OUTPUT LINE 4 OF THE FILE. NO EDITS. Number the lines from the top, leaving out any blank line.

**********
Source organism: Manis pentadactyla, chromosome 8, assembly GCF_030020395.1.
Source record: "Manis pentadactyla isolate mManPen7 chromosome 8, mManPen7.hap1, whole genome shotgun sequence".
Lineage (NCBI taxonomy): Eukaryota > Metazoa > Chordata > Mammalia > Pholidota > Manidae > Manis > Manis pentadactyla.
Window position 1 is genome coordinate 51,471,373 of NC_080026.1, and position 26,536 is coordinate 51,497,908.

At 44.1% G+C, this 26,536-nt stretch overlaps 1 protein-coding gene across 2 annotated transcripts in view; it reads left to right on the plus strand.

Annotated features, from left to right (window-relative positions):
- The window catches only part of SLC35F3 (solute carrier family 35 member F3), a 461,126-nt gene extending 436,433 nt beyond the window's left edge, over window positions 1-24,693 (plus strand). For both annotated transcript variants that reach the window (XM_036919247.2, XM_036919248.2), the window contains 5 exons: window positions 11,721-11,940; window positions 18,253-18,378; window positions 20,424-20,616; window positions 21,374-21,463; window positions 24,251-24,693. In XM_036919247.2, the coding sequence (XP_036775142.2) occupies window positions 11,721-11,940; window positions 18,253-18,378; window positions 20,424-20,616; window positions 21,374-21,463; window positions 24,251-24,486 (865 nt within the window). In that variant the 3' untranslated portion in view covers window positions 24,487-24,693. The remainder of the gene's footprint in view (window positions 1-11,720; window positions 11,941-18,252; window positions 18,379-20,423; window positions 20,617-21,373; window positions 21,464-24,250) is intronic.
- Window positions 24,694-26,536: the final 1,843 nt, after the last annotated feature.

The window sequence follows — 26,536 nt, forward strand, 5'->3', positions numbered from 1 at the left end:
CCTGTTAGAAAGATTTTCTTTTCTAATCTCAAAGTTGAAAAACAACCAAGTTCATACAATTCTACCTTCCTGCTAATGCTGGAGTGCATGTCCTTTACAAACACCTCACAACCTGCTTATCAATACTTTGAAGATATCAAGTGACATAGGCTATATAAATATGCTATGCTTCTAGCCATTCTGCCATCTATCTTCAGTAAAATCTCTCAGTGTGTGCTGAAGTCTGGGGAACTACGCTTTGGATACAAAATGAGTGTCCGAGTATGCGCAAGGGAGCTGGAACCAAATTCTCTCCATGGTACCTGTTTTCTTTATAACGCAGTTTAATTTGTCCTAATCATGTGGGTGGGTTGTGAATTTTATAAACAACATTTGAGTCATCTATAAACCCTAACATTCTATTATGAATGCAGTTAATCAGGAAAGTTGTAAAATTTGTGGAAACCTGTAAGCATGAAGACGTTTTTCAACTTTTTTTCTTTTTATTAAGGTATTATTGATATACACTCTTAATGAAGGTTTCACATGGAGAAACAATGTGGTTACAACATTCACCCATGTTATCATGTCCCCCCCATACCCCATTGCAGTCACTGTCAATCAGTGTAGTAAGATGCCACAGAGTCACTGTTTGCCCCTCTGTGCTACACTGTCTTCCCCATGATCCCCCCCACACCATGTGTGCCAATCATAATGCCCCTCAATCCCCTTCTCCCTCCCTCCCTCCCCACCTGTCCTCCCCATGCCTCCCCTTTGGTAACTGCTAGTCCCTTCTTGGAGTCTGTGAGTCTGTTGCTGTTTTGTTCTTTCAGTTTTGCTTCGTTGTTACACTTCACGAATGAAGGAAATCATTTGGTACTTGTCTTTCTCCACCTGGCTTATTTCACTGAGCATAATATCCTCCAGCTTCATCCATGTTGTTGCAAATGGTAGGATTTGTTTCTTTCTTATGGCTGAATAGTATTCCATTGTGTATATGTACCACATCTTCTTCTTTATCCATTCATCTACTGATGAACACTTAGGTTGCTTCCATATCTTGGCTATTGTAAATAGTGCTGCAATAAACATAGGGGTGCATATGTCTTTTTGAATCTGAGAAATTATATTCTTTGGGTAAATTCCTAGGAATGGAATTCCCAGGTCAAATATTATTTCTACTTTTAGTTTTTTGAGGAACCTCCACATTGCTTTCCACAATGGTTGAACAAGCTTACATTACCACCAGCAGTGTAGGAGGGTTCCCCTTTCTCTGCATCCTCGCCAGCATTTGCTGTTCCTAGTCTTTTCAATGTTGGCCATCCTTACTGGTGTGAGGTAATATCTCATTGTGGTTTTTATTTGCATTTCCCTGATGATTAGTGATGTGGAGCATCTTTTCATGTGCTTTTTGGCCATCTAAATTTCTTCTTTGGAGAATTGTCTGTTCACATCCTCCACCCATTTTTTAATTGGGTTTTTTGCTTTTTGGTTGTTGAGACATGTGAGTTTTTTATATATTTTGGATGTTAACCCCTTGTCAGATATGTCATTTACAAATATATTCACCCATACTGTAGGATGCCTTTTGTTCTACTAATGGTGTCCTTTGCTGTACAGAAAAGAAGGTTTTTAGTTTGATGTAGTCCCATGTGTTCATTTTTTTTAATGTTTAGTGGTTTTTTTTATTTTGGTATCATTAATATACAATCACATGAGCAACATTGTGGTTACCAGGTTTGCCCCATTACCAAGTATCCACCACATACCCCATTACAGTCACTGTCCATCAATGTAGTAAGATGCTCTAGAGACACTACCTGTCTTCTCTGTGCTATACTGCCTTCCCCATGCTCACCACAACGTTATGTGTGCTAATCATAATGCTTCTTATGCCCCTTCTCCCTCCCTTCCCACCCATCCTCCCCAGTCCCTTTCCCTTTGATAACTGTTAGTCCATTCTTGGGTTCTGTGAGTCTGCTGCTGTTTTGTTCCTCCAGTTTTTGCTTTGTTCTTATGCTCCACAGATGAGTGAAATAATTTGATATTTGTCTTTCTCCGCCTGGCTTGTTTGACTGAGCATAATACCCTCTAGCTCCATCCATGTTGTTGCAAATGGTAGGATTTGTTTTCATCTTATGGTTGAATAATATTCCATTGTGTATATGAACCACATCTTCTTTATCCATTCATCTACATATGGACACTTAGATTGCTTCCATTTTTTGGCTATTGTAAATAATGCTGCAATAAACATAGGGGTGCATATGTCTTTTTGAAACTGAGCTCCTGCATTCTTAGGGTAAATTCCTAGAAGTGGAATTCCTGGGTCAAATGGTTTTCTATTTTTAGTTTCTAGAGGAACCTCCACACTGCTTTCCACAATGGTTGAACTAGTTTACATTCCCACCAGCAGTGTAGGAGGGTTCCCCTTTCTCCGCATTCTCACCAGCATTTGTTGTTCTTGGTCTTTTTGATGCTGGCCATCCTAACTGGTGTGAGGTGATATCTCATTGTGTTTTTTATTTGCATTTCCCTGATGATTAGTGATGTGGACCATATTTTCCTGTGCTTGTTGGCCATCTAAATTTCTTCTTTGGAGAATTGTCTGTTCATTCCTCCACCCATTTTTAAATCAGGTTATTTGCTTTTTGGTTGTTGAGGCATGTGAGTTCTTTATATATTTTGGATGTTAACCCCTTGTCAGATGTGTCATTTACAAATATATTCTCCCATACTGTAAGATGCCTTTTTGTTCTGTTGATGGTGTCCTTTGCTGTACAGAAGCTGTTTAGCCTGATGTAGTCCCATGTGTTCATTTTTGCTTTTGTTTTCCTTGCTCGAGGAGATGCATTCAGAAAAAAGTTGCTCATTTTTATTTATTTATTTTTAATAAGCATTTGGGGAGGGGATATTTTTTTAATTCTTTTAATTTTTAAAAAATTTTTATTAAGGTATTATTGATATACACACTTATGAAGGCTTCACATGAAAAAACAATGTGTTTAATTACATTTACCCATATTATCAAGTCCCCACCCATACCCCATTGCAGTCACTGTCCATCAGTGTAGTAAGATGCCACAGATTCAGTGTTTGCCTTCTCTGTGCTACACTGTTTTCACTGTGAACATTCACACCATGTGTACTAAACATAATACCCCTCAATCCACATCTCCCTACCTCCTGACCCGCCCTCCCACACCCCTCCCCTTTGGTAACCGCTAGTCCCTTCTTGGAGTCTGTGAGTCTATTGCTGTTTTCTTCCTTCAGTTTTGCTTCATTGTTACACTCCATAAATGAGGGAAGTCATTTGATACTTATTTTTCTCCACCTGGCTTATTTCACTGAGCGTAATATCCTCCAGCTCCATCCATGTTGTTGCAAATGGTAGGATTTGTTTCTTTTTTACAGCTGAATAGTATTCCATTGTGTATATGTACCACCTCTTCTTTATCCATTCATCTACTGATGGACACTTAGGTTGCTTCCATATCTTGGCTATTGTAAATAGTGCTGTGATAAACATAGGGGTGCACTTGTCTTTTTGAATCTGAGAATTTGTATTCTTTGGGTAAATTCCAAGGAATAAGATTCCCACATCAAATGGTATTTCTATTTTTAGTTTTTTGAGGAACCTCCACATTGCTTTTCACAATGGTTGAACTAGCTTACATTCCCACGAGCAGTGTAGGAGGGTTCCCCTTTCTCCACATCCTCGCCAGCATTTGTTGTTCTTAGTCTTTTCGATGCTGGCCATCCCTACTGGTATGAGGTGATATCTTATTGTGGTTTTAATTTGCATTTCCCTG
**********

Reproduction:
Window position 1 is genome coordinate 51,471,373 of NC_080026.1, and position 26,536 is coordinate 51,497,908.